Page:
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Determinants of voltage-dependent gating and open-state stability in the S5 segment of Shaker potassium channels.

Kanevsky M, Aldrich RW - J. Gen. Physiol. (1999)

Bottom Line: We studied the Sh(5) mutation (F401I) in ShB channels in which fast N-type inactivation was removed, directly confirming this conclusion.Replacement of other phenylalanines in S5 did not result in substantial alterations in voltage-dependent gating.These results are consistent with an activation scheme whereby bulky aromatic or aliphatic side chains at position 401 in S5 cooperatively stabilize the open state, possibly by interacting with residues in other helices.

View Article: PubMed Central - PubMed

Affiliation: Howard Hughes Medical Institute and Department of Molecular and Cellular Physiology, Stanford University School of Medicine, Stanford, California 94305, USA.

ABSTRACT
The best-known Shaker allele of Drosophila with a novel gating phenotype, Sh(5), differs from the wild-type potassium channel by a point mutation in the fifth membrane-spanning segment (S5) (Gautam, M., and M.A. Tanouye. 1990. Neuron. 5:67-73; Lichtinghagen, R., M. Stocker, R. Wittka, G. Boheim, W. Stühmer, A. Ferrus, and O. Pongs. 1990. EMBO [Eur. Mol. Biol. Organ.] J. 9:4399-4407) and causes a decrease in the apparent voltage dependence of opening. A kinetic study of Sh(5) revealed that changes in the deactivation rate could account for the altered gating behavior (Zagotta, W.N., and R.W. Aldrich. 1990. J. Neurosci. 10:1799-1810), but the presence of intact fast inactivation precluded observation of the closing kinetics and steady state activation. We studied the Sh(5) mutation (F401I) in ShB channels in which fast N-type inactivation was removed, directly confirming this conclusion. Replacement of other phenylalanines in S5 did not result in substantial alterations in voltage-dependent gating. At position 401, valine and alanine substitutions, like F401I, produce currents with decreased apparent voltage dependence of the open probability and of the deactivation rates, as well as accelerated kinetics of opening and closing. A leucine residue is the exception among aliphatic mutants, with the F401L channels having a steep voltage dependence of opening and slow closing kinetics. The analysis of sigmoidal delay in channel opening, and of gating current kinetics, indicates that wild-type and F401L mutant channels possess a form of cooperativity in the gating mechanism that the F401A channels lack. The wild-type and F401L channels' entering the open state gives rise to slow decay of the OFF gating current. In F401A, rapid gating charge return persists after channels open, confirming that this mutation disrupts stabilization of the open state. We present a kinetic model that can account for these properties by postulating that the four subunits independently undergo two sequential voltage-sensitive transitions each, followed by a final concerted opening step. These channels differ primarily in the final concerted transition, which is biased in favor of the open state in F401L and the wild type, and in the opposite direction in F401A. These results are consistent with an activation scheme whereby bulky aromatic or aliphatic side chains at position 401 in S5 cooperatively stabilize the open state, possibly by interacting with residues in other helices.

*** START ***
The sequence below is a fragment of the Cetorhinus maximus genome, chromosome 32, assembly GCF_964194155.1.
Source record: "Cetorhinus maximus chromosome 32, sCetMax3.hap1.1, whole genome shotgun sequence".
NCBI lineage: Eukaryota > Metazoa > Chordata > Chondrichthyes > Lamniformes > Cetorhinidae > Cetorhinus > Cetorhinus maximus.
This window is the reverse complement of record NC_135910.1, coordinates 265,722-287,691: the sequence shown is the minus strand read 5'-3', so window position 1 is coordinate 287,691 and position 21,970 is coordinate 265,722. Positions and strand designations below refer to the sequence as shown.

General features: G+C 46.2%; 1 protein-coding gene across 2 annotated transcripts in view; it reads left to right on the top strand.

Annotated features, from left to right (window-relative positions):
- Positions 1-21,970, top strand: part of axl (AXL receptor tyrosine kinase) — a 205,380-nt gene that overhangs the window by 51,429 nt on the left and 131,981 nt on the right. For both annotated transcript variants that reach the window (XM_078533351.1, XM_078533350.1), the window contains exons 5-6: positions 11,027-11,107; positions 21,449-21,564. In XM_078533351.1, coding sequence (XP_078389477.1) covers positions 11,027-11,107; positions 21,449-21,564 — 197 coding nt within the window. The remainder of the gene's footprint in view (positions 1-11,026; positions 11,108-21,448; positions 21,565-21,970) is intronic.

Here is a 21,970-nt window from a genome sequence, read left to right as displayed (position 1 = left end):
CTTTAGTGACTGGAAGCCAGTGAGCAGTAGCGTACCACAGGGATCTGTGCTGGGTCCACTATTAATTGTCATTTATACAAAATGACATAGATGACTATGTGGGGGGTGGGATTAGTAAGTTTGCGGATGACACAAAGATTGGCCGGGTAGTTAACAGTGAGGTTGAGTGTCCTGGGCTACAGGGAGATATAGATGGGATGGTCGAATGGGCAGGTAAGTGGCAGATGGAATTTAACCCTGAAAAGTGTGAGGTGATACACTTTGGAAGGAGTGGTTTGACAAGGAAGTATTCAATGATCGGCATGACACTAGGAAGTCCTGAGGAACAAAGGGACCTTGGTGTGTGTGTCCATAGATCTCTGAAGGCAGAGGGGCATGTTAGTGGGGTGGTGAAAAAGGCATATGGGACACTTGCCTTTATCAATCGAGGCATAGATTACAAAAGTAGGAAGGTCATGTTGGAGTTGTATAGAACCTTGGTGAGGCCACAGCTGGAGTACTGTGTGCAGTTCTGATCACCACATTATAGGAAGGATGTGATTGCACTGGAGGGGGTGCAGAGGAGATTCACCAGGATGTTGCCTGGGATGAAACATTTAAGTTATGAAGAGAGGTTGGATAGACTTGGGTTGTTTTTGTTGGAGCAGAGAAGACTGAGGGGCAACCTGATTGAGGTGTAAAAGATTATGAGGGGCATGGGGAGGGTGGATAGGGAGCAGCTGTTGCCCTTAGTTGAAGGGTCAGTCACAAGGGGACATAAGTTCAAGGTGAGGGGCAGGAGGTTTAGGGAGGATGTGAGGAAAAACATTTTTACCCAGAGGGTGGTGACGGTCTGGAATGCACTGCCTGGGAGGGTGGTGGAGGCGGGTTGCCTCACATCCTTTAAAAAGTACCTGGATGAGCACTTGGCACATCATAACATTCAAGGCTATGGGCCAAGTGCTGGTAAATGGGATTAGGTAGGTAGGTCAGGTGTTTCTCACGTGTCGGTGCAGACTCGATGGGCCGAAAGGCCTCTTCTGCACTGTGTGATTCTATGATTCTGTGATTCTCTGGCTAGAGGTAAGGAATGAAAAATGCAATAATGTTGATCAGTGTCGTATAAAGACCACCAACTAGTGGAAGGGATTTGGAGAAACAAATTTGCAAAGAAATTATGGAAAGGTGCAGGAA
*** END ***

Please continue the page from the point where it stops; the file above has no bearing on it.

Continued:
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The model accounts for the sigmoidicity in wt and F401 mutants. The activation families for the three models, with the relevant transitions shown in the box, were scaled in time and amplitude as described in the text to assess the dependence of sigmoidal delay on pulse voltage. Current families were simulated at voltages shown. Compare these results with the experimental data in Fig. 10.
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Figure 20: The model accounts for the sigmoidicity in wt and F401 mutants. The activation families for the three models, with the relevant transitions shown in the box, were scaled in time and amplitude as described in the text to assess the dependence of sigmoidal delay on pulse voltage. Current families were simulated at voltages shown. Compare these results with the experimental data in Fig. 10.

Mentions: Sigmoidal activation kinetics are a cardinal feature of Shaker channel gating and, as shown in Fig. 10, they remain present in the F401 mutants. The amount of sigmoidicity, as defined earlier, and the way it varies with pulse potential is a sensitive means to assess the presence of a slow first reverse transition from the open state (Zagotta et al. 1994a). In Fig. 20, the models for the wt, F401L, and F401A that differ mainly in the rate of that transition are used to generate activation families that are scaled in amplitude and time, as described in the discussion of Fig. 10. The relative spacing of these traces gives a measure of sigmoidicity over the voltage ranges of −35 to +55 mV (wt model), −55 to +45 mV (F401L model), and −40 to +120 mV (F401A model). As in the experimental records, F401L and wt model simulations show the progression from lower to asymptotically higher sigmoidicity, which is a prediction for a forward biased cooperative step with the slow rate of leaving the open state. F401A simulations display nearly identical sigmoidicity over a wide voltage range characteristic of this mutant's currents.